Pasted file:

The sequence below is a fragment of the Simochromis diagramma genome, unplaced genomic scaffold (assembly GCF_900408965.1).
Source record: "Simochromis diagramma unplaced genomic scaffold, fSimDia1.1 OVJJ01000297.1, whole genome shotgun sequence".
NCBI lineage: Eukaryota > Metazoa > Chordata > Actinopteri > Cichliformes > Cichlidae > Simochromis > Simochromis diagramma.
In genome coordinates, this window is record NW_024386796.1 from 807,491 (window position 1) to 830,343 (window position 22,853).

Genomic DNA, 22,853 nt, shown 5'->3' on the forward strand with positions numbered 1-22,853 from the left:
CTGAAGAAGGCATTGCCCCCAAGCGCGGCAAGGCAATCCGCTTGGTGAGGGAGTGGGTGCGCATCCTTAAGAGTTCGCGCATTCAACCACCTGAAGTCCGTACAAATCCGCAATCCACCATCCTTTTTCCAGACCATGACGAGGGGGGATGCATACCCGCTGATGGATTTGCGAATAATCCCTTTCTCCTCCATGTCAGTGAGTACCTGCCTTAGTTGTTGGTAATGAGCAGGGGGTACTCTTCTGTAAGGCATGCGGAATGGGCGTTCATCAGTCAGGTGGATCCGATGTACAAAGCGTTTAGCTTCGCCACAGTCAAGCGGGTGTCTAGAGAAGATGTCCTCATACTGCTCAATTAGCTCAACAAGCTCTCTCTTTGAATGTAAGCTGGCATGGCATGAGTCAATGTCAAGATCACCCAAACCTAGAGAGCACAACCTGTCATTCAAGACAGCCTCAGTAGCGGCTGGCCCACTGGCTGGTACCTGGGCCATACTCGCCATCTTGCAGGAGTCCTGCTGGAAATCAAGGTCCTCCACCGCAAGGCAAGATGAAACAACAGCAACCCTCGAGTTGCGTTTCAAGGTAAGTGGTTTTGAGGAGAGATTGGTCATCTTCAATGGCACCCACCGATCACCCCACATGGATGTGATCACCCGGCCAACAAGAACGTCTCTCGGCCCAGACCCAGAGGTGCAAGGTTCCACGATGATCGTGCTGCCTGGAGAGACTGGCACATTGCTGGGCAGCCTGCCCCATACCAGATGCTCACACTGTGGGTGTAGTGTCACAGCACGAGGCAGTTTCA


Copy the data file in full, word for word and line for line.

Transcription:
The sequence below is a fragment of the Simochromis diagramma genome, unplaced genomic scaffold (assembly GCF_900408965.1).
Source record: "Simochromis diagramma unplaced genomic scaffold, fSimDia1.1 OVJJ01000297.1, whole genome shotgun sequence".
NCBI lineage: Eukaryota > Metazoa > Chordata > Actinopteri > Cichliformes > Cichlidae > Simochromis > Simochromis diagramma.
In genome coordinates, this window is record NW_024386796.1 from 807,491 (window position 1) to 830,343 (window position 22,853).

Genomic DNA, 22,853 nt, shown 5'->3' on the forward strand with positions numbered 1-22,853 from the left:
CTGAAGAAGGCATTGCCCCCAAGCGCGGCAAGGCAATCCGCTTGGTGAGGGAGTGGGTGCGCATCCTTAAGAGTTCGCGCATTCAACCACCTGAAGTCCGTACAAATCCGCAATCCACCATCCTTTTTCCAGACCATGACGAGGGGGGATGCATACCCGCTGATGGATTTGCGAATAATCCCTTTCTCCTCCATGTCAGTGAGTACCTGCCTTAGTTGTTGGTAATGAGCAGGGGGTACTCTTCTGTAAGGCATGCGGAATGGGCGTTCATCAGTCAGGTGGATCCGATGTACAAAGCGTTTAGCTTCGCCACAGTCAAGCGGGTGTCTAGAGAAGATGTCCTCATACTGCTCAATTAGCTCAACAAGCTCTCTCTTTGAATGTAAGCTGGCATGGCATGAGTCAATGTCAAGATCACCCAAACCTAGAGAGCACAACCTGTCATTCAAGACAGCCTCAGTAGCGGCTGGCCCACTGGCTGGTACCTGGGCCATACTCGCCATCTTGCAGGAGTCCTGCTGGAAATCAAGGTCCTCCACCGCAAGGCAAGATGAAACAACAGCAACCCTCGAGTTGCGTTTCAAGGTAAGTGGTTTTGAGGAGAGATTGGTCATCTTCAATGGCACCCACCGATCACCCCACATGGATGTGATCACCCGGCCAACAAGAACGTCTCTCGGCCCAGACCCAGAGGTGCAAGGTTCCACGATGATCGTGCTGCCTGGAGAGACTGGCACATTGCTGGGCAGCCTGCCCCATACCAGATGCTCACACTGTGGGTGTAGTGTCACAGCACGAGGCAGTTTCA